Preko sto mrtvih i skoro tisuću zaraženih Indijaca žrtve su meningitisa koja hara na sjeveru zemlje.
Forced to stroll near the rubbish and debris, because there's no where else to go. This is one of the slums in Shillong (shillung )the capital of Meghalaya (meghalaya) - one of the smallest states of India's Eastern Bengal and Assam region.
Poor sanitation, rubbish collection and poverty has led to a severe outbreak of meningitis fever that has claimed around 132 lives while another 900 are battling for survival.
A team of experts who visited the areas, said most of the fever cases have been reported from the slums.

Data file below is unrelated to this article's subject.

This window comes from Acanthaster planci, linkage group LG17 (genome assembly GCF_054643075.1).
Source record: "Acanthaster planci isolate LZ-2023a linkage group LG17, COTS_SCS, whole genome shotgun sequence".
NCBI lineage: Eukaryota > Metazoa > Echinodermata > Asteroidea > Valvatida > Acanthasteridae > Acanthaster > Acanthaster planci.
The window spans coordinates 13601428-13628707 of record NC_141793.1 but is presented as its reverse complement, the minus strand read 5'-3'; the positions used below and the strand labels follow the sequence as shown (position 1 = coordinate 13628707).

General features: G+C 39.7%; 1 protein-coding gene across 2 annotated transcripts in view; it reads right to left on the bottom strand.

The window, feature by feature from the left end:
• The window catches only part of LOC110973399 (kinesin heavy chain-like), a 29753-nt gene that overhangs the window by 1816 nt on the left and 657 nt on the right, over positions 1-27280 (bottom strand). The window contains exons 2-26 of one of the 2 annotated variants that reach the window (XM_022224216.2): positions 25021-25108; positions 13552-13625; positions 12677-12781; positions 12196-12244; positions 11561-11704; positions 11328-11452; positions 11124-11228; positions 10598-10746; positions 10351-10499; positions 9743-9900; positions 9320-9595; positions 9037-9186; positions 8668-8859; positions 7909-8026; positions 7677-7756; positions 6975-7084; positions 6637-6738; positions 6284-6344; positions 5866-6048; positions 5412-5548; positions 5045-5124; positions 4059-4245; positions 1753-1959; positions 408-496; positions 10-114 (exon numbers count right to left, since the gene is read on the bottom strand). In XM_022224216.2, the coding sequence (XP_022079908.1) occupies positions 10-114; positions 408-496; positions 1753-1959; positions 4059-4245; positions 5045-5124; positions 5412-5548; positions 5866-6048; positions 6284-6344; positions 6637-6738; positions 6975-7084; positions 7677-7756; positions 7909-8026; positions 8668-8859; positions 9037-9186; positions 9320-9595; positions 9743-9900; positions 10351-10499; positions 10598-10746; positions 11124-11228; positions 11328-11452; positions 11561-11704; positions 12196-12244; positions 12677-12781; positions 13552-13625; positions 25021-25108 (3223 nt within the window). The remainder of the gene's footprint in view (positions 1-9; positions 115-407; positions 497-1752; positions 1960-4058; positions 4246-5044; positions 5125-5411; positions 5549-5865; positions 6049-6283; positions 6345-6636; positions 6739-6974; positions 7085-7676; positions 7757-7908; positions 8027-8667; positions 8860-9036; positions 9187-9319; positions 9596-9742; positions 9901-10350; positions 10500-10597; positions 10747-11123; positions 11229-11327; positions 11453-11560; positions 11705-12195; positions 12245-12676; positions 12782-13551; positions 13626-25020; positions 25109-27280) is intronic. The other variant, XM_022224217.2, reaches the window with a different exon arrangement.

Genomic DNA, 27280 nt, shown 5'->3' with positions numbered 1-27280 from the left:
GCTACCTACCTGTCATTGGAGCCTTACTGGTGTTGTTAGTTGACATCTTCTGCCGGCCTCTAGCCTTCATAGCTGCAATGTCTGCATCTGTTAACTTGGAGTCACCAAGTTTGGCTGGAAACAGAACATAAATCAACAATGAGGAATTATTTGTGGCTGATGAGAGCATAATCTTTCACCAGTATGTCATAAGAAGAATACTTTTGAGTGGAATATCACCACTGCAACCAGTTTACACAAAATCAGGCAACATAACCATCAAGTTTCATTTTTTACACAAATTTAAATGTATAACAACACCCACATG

The director of health in Shillong.
(SOUNDBITE) A. Kynjing, Director Of Health Shillong, saying (English):
"You find that this disease affecting the people of poor socio-economic status where the standard of hygiene is very poor. So from the state government we are trying our best to combat this disease by strengthening the surveillance of the cases and we have set up the control rooms in all the districts."
Meningitis starts with fever, headache, body pain and finally affects the brain.
The disease, spread through direct contact with infected droplets from the mouth or nose has claimed nine lives in January alone.
The State health authorities say control rooms have been set up in all the districts to increase surveillance.
A major epidemic in India occurred in 1986 with 686 deaths and over 7,400 reported cases.
Neena Dhaun, Reuters.
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